While some roads in L.A. have been fixed over the past three years, many of the worst areas have been left to crumble even further, according to an updated study by the L.A. Times
This includes areas of neglect in Mount Washington, Silver Lake and almost 80% of the most damaged streets in Los Feliz. Many of those streets are paved with concrete, which is far more expensive to repair than asphalt.
Moreover, city leaders told the Times that’s by design. They’re fixing the good roads first. They’re fixing the bad roads … someday. Maybe.
“Tackling the most battered streets would chew up so much cash that the city would be unable to prevent salvageable ones from sliding into disrepair, according to public works officials. Unless the city gets a lot more money, they say, the worst roads will remain the worst.” — L.A. Times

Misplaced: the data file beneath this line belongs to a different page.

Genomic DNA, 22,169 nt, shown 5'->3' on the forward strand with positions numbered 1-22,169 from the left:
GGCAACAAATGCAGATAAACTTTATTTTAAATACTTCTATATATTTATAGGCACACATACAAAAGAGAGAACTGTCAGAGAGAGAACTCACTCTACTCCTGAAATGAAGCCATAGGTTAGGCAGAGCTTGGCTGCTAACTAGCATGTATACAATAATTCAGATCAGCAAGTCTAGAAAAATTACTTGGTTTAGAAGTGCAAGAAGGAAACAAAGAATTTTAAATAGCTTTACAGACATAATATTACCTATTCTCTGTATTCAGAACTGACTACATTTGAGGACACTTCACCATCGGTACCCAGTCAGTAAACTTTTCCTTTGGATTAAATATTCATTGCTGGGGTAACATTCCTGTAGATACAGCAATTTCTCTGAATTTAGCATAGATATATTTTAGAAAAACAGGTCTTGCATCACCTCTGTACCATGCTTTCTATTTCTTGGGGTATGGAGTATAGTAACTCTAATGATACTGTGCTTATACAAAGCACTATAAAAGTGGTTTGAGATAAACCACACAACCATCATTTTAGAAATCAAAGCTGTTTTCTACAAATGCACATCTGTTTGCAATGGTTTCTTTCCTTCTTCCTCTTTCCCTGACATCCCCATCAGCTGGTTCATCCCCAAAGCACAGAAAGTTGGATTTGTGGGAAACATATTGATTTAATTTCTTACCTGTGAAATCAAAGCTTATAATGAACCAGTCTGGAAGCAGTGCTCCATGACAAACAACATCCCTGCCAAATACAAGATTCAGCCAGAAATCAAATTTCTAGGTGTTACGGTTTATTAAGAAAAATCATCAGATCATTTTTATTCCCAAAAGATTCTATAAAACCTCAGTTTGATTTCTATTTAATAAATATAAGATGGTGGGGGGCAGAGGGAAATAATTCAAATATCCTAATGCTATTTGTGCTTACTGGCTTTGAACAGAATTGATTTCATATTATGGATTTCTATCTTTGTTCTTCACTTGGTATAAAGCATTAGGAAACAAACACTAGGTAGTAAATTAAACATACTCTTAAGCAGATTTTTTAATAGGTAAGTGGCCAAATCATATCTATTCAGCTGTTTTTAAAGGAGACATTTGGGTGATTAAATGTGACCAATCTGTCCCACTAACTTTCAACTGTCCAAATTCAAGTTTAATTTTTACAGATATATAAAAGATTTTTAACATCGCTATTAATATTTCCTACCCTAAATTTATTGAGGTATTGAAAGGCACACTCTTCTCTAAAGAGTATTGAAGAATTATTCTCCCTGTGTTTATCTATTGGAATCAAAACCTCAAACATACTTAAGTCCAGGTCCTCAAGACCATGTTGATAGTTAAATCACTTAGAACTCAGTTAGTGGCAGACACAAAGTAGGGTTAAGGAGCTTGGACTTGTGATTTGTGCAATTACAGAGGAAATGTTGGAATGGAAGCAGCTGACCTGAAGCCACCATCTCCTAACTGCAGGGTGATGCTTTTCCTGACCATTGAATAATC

As a result, more than 70% of streets that got a C grade before — for example, in the San Fernando Valley — have been maintained or improved over the last three years. But only less than half of the streets that got failing grades have seen improvement since 2013, the Times said.
The city is also focusing on larger streets that get more use. So narrow, residential streets get less attention.
“We all know that our street needs to be repaired — and we don’t have any expectation that it’s going to happen in our lifetime.”
— Mark Kenyon, vice president of land use for the Mount Washington Homeowners Alliance
Go to the Times and look up your street grade here.
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